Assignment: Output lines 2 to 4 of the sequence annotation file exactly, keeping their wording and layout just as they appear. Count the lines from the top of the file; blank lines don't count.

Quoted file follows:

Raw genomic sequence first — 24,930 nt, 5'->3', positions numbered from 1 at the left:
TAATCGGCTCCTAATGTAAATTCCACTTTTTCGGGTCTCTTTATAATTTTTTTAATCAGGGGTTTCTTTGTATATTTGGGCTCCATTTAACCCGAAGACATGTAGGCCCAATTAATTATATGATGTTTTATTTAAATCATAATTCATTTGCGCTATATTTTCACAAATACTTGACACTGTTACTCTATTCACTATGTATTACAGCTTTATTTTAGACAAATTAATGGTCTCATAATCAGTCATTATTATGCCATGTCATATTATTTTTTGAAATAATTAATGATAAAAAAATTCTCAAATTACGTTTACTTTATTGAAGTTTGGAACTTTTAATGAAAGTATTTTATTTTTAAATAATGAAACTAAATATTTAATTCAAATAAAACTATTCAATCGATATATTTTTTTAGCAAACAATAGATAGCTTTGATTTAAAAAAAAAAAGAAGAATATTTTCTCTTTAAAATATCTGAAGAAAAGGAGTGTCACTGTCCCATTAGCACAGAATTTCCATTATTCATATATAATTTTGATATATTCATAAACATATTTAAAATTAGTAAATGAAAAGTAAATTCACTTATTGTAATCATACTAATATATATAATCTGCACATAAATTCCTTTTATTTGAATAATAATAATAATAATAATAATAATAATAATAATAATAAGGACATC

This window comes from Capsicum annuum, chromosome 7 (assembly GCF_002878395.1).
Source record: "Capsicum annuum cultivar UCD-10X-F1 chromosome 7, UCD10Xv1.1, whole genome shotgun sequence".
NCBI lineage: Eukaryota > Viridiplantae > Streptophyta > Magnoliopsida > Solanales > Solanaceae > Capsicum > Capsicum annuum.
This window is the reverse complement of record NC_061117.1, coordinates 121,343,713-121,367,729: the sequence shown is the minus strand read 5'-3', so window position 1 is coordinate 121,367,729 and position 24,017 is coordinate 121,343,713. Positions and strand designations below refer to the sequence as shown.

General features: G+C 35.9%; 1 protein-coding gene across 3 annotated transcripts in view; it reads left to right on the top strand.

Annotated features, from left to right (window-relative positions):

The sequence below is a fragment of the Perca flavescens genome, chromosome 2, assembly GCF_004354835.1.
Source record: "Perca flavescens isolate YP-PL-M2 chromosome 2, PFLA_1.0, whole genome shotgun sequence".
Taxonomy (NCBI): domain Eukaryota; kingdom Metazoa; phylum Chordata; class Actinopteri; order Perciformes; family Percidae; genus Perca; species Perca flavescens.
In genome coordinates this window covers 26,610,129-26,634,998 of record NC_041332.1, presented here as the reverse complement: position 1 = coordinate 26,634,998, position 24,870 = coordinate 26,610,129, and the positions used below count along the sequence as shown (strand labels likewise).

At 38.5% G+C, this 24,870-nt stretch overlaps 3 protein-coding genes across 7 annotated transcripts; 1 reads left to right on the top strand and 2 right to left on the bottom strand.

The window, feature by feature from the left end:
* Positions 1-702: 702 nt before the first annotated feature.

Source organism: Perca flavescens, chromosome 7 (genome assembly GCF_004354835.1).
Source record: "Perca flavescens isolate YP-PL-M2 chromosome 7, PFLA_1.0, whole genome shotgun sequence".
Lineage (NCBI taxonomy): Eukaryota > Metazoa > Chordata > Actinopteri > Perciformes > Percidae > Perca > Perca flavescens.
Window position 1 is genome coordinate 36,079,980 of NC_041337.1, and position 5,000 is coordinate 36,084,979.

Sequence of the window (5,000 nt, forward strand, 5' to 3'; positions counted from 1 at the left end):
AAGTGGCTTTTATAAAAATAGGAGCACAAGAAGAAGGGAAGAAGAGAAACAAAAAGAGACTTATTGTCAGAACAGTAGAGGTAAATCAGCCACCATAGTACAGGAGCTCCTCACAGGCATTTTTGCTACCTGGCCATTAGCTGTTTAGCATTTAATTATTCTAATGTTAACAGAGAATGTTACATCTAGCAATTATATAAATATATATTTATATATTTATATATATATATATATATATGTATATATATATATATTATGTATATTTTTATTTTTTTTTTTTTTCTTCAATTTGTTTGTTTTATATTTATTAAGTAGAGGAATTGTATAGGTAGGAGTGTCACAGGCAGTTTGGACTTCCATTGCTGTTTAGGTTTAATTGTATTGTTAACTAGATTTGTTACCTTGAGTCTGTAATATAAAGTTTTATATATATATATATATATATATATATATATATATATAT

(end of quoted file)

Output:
TAATCGGCTCCTAATGTAAATTCCACTTTTTCGGGTCTCTTTATAATTTTTTTAATCAGGGGTTTCTTTGTATATTTGGGCTCCATTTAACCCGAAGACATGTAGGCCCAATTAATTATATGATGTTTTATTTAAATCATAATTCATTTGCGCTATATTTTCACAAATACTTGACACTGTTACTCTATTCACTATGTATTACAGCTTTATTTTAGACAAATTAATGGTCTCATAATCAGTCATTATTATGCCATGTCATATTATTTTTTGAAATAATTAATGATAAAAAAATTCTCAAATTACGTTTACTTTATTGAAGTTTGGAACTTTTAATGAAAGTATTTTATTTTTAAATAATGAAACTAAATATTTAATTCAAATAAAACTATTCAATCGATATATTTTTTTAGCAAACAATAGATAGCTTTGATTTAAAAAAAAAAAGAAGAATATTTTCTCTTTAAAATATCTGAAGAAAAGGAGTGTCACTGTCCCATTAGCACAGAATTTCCATTATTCATATATAATTTTGATATATTCATAAACATATTTAAAATTAGTAAATGAAAAGTAAATTCACTTATTGTAATCATACTAATATATATAATCTGCACATAAATTCCTTTTATTTGAATAATAATAATAATAATAATAATAATAATAATAATAATAAGGACATC

This window comes from Capsicum annuum, chromosome 7 (assembly GCF_002878395.1).
Source record: "Capsicum annuum cultivar UCD-10X-F1 chromosome 7, UCD10Xv1.1, whole genome shotgun sequence".